Battle Athletes is a comedy sci-fi sport anime by Hideyuki Kurata, a manga by Nakano Yuki came out at roughly the same time as the original OVA. It later turned into a longer television series both with the same basic story. I’ll be looking at the longer series from AIC, the eclectic studio with works ranging pretty widely in quality with Oreimo on the low end and Sasameki Koto on the high end. My biggest concern is simply that it’s a sport anime and most sport anime are as dull and monotonous as the games they’re based on. But who knows, maybe this is one of those rare exceptions that does something unique and/or has really compelling characters. Or it could be your typical story of a group of one-dimensional underdogs pulling together and managing to grasp victory. Let’s take a look and find out.
Our story opens in a training ground in Antarctica where a bunch of young female athletes are racing across an obstacle course while dragging giant steamrollers. It urns out that after an event that wiped out most of humanity, humans rebuilt and set up training schools to try and get the top athletes. The best students go to a satellite University to compete for the coveted “Cosmo Beauty” title. What I like about this series is that it doesn’t take itself seriously. It uses all the regular elements of a sport anime, but it uses them in a tongue in cheek way, mixes in sci-fi elements and just plays up their absurdity in general. So, while it is predictable, the comedic elements keep the viewer invested and keep the action interesting. That being said, the series has its problems too. The biggest being that it’s pretty racist. For most of the athletes, the series will give some specific country or place of origin: China, Osaka, Russia, the United States, a specific encampment on the moon and so on. There’s one character, however, whose area of origin is a continent. Her name is Tanya and her area of origin is “Africa.” Not like that’s a huge continent or anything. To make it worse, she’s a very… “primitive,” is unfortunately the most apt term, character. She’s superstitious, she runs on all fours, she’s simple minded to an absurd degree, she even howls at one point. Who knows, maybe the nations of Africa were too busy making artistic and scientific advancements, but they didn’t want to offend the rest of the world so they found the dumbest, but most athletic girl they could, made up a bunch of superstitions to teach her and sent her on her way. They bet on the rest of the world being too clueless to notice that Africa has multiple countries. Another issue is that the het romance, although there’s very little of it, is really creepy and involves major age and power imbalances. On the positive side, the yuri romance, which there’s a lot more of, is pretty cute and well handled. Was Hideyuki trying to actively encourage lesbianism or did he just figure people would accept the het regardless of how screwed up it was and, consequently, he didn’t bother trying to make it good? The world may never know but this is the writer behind Read or Die, so the former seems likely.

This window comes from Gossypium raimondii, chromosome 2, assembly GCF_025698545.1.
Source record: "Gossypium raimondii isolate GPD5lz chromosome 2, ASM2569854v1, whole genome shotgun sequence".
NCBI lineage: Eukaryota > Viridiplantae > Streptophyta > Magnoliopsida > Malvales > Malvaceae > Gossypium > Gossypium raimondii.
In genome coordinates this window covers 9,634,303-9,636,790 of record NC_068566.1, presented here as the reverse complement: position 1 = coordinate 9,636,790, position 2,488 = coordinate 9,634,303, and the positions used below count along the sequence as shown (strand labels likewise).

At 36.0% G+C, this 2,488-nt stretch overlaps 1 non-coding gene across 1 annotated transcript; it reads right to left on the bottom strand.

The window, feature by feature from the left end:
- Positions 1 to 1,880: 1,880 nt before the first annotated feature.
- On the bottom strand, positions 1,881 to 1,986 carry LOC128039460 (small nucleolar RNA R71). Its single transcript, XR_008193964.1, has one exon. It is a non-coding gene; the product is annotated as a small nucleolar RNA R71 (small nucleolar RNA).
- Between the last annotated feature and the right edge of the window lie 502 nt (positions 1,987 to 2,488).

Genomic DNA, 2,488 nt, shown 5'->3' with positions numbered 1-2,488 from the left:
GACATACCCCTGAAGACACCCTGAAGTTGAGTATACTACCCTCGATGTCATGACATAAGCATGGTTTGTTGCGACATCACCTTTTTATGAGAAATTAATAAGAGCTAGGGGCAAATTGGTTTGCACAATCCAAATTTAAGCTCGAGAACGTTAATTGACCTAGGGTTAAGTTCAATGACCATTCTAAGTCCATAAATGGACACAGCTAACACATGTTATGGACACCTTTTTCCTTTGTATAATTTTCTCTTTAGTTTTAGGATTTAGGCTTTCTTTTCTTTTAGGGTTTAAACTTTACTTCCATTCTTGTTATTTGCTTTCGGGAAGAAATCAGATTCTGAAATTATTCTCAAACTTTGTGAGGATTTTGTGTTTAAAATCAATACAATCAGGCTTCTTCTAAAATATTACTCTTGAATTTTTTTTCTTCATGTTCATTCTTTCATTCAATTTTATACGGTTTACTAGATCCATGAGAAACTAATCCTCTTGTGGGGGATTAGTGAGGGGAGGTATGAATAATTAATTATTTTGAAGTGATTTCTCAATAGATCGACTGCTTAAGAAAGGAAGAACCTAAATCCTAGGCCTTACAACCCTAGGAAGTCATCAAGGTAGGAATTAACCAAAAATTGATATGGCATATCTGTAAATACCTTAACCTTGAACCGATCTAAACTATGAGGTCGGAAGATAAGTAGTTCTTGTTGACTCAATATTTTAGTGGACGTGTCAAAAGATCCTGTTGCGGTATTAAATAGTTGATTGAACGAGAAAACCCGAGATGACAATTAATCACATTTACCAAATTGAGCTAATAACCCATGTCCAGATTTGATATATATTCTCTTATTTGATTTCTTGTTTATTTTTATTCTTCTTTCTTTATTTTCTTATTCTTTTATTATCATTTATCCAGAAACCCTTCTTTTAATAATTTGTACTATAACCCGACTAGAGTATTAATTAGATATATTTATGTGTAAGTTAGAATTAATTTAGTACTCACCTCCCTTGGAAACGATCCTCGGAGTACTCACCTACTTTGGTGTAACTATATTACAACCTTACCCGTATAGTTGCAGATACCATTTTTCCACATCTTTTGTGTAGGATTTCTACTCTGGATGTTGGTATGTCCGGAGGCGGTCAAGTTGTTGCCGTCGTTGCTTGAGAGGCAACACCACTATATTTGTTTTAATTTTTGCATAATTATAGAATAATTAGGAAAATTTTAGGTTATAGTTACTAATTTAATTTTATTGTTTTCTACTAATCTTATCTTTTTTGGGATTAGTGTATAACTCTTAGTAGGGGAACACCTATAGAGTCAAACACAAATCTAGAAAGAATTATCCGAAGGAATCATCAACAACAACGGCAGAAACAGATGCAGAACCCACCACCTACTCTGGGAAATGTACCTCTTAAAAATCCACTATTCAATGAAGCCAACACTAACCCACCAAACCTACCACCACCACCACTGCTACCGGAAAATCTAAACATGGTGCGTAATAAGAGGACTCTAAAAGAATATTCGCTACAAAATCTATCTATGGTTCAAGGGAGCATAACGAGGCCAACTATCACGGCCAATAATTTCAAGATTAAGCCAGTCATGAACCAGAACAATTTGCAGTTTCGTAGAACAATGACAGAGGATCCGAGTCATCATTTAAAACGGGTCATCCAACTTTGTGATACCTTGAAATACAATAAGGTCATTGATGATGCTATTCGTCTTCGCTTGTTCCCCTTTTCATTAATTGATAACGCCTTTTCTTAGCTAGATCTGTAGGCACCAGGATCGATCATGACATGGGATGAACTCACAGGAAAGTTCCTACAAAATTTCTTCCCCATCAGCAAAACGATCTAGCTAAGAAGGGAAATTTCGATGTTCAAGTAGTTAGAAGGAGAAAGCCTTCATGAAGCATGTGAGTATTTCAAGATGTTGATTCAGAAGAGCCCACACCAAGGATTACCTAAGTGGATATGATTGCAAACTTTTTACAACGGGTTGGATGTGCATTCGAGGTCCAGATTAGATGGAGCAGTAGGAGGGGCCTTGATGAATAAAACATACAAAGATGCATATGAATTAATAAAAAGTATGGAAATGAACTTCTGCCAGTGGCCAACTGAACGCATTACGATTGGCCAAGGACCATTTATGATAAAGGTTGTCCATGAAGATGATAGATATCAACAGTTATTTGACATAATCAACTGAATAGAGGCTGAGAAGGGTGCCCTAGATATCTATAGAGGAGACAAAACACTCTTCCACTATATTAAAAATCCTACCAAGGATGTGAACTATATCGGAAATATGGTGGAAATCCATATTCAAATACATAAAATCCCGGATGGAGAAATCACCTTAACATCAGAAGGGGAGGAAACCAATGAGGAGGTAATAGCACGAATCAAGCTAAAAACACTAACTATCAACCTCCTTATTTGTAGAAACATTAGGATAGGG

The major characters are, for the most part, decently fleshed out and developed. The major exception being the aforementioned racist stereotype. One nice little touch is that Akari’s development arc is pretty realistic. She goes through both good and difficult times with certain elements becoming prominent based on which end of the spectrum she’s on. Each cycle she goes through becomes demonstrative of her growth. She becomes better at handling both extremes with maturity and grace as things progress. I also really liked Akari’s love interest, Kris. She’s just amazing.
The art is nothing special. It’s pretty standard late 90s fare. About the most visually interesting it gets is towards the end when certain elements are introduced that I can’t really go into without giving spoilers. That being said, it is competent artwork.
The voice acting in this is really good. You have some really great actresses like Hisakawa Aya, Kawakami Tomoko and Itou Miki being among the biggest names. The music is pretty nice as well.
The ho-yay factor is a 6/10. Primarily because of Akari and Kris. Although Akari and Ichino have their moments as well. There’s also the dynamic between Lahrii and Mylandah.
And that’s Battle Athletes. To be honest, I rather liked it, in spite of its racism. It’s a fun series with some good characters, and one really bad one. The jokes are usually very effective, Akari and Kris have a lot of cute moments and it is an entertaining watch, if you can ignore or forgive its issues. Final rating: 7/10. Next week I’ll look at Dansai Bunri no Crime Edge.